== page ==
It was at Howard University, where Alma Thomas met professor James V. Herring. You might remember this professor from our coverage of the artist, curator and scholar, David Driskell. To refresh your memory, James V. Herring, was an artist himself and founded the art department at Howard University in 1922. Remember, Thomas enrolled in HowardContinue reading “Alma Thomas Part II”
The Thomas family lived in a large middle-class home on top of a hill surrounded by trees, gardens and flowers. Education was heavily emphasized in her the family and Alma had aunts that were school teachers who would invite other educators out to Columbus to visit. According to my favorite source, “A History of African-American Artists” by Romare Bearden and Harry Henderson, Booker T. Washington popped in every now and then as well.
Robert Duncanson had a hard time finishing, “Land of the Lotus Eaters.” It’s hard to focus when your country’s in a civil war, I suppose. He did finally wrap it up and in May, he even exhibited it. You know, it never dawned on me to think about exhibitions happening during the Civil War. I’mContinue reading “Robert S. Duncanson – Part III”
Robert S. Duncanson, fresh and wide-eyed, had only been in Cincinnati for maybe a couple of months when a tense exchange took place in the Summer of 1841 in Cincinnati, in, of all places, a candy shop! On June 25th, 1841, Cornelius Burnett, a White English immigrant who also happened to be an abolitionist, andContinue reading “Robert S. Duncanson – Part II”
In doing the research for Duncanson, I had so much juicy information, that instead of trying to cram it all into one episode, I decided to really dig in and give you as much as I could, without going down a rabbit hole. So, unlike the other artists on this podcast, I’ve broken Duncanson’s story into three parts. In this one, of course, I’d like to cover his earliest years – Please note, though, that I won’t go too early because there’s not a lot of information on his childhood.
Langston Hughes was born, James Mercer Langston Hughes on February 1, 1902, in Joplin Missouri. He was partially named after his grandfather, John Mercer Langston, a free born attorney, abolitionist and politician and the founding dean of Howard University’s law school. Hughes had a complicated upbringing, his dad left the family shortly after his birthContinue reading “Langston Hughes: A brief history and a story”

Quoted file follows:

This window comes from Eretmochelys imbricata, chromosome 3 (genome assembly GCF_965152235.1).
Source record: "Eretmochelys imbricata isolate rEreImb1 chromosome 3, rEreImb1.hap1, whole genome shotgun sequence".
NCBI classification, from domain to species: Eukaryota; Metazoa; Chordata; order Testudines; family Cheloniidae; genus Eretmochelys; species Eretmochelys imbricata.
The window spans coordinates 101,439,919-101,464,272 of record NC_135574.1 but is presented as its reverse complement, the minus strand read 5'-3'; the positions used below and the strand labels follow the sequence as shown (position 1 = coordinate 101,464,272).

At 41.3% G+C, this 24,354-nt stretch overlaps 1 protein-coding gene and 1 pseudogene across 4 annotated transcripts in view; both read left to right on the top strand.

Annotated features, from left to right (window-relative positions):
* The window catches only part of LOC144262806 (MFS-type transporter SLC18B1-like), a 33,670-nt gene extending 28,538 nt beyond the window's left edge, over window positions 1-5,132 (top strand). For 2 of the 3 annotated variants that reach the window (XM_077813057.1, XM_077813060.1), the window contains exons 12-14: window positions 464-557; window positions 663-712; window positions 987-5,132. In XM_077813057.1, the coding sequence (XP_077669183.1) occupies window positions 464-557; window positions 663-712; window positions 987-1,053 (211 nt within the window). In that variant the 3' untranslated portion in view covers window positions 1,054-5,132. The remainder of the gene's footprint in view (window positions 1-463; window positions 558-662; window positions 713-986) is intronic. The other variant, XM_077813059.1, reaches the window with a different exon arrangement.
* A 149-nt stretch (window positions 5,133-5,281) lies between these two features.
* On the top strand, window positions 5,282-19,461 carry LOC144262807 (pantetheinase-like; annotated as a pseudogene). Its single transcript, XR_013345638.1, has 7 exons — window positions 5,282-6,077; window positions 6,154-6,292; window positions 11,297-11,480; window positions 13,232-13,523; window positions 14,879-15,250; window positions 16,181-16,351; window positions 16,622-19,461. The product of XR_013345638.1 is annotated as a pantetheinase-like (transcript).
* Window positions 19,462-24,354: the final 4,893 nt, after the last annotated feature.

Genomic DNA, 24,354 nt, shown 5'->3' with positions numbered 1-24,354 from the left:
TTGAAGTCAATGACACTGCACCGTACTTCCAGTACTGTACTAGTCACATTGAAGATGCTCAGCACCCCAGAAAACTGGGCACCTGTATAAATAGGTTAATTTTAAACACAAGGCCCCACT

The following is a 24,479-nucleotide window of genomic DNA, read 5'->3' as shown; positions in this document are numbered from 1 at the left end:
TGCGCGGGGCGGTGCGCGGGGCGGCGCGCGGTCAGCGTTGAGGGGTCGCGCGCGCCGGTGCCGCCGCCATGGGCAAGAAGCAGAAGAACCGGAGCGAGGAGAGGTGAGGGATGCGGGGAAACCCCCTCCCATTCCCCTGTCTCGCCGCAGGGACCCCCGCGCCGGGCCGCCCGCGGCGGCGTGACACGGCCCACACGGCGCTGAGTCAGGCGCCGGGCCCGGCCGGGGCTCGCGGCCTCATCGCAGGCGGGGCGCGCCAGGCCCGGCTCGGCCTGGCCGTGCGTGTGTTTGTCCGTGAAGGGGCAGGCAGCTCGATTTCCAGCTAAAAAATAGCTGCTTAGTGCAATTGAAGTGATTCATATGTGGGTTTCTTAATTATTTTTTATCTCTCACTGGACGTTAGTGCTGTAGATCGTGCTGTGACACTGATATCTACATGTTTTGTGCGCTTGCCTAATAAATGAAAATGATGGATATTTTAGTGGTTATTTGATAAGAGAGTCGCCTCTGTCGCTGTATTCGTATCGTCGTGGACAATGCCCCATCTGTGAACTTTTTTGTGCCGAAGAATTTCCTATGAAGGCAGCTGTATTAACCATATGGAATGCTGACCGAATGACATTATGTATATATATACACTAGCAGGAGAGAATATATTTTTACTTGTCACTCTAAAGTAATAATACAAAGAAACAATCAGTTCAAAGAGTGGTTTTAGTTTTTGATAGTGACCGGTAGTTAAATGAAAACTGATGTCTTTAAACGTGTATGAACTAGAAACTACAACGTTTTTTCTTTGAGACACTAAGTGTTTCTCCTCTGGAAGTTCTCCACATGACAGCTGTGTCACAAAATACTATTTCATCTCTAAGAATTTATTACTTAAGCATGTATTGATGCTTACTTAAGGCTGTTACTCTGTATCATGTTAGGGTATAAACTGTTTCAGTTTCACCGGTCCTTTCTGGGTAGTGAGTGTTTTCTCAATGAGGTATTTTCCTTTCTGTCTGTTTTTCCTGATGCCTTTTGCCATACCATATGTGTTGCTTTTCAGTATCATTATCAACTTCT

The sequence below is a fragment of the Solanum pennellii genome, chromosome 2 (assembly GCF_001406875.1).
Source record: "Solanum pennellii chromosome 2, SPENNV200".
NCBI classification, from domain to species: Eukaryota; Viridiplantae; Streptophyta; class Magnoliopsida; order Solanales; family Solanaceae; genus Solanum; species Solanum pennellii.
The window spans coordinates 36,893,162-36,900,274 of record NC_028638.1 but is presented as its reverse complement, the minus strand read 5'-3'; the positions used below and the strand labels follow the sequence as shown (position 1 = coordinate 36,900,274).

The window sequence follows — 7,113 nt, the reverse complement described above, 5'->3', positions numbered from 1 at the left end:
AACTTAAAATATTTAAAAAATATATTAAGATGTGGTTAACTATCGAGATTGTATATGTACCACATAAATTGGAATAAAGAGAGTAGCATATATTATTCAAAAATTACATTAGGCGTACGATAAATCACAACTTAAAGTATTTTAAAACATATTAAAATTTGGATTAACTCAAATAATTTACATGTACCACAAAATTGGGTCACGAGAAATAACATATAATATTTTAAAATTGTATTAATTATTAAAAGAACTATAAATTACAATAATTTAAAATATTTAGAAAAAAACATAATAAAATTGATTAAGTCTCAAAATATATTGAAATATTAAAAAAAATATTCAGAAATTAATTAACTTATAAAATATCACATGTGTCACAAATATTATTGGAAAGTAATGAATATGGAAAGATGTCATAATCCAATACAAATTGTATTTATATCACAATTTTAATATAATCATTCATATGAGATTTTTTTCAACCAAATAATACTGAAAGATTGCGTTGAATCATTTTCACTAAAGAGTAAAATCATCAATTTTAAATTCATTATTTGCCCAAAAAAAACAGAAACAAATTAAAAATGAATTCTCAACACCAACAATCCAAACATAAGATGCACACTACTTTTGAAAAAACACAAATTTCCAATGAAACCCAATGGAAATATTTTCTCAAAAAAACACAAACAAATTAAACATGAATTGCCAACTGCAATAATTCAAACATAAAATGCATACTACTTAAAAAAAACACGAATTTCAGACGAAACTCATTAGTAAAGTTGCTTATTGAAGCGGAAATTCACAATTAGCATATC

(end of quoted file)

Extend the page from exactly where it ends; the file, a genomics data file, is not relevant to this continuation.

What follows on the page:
According to the Louis Delsarte website, Delsarte’s parents were friends with artists and entertainers from the Harlem Renaissance like Lena Horne, Count Basie, Duke Ellington and Langston Hughes. Back then, it wasn’t called the Harlem Renaissance, it was called, “The New Negro Movement,” after the 1925 anthology edited by Alaine Locke titled, “The New Negro.”Continue reading “Louis Delsarte: The People’s Painter”
This is Part II of the two part series on David C. Driskell. I’ve listed my sources for the last two episodes below. Also, when you get a chance, watch the HBO documentary titled, “Black Art: In the Absence of Light.” It’s based upon one of Driskell’s major exhibitions he organized and curated. Sources: Genzlinger,Continue reading “David C. Driskell – Part II”
This is the 1956 painting titled, “Behold Thy Son,” by David C. Driskell. The title of the painting comes from a Bible quote, from John, Chapter 19, verse 26. “When Jesus therefore saw his mother, and the disciple standing by, whom he loved, he saith unto his mother, ‘Woman, behold thy son!’” This work wasContinue reading “David Driskell: Part I”
This episode is a little different. I consider it a “pre-episode” episode. It’s more like an introduction into the work of David Driskell, the artist I’ll be covering next on The Whole Art Nebula. In this, I discuss his work titled, “Jazz Singer (Lady of Leisure, Fox)” with my good friend ElleBeah. This is justContinue reading “Driskell’s “Jazz Singer (Lady of Leisure, Fox) Discussion w/ ElleBeah”
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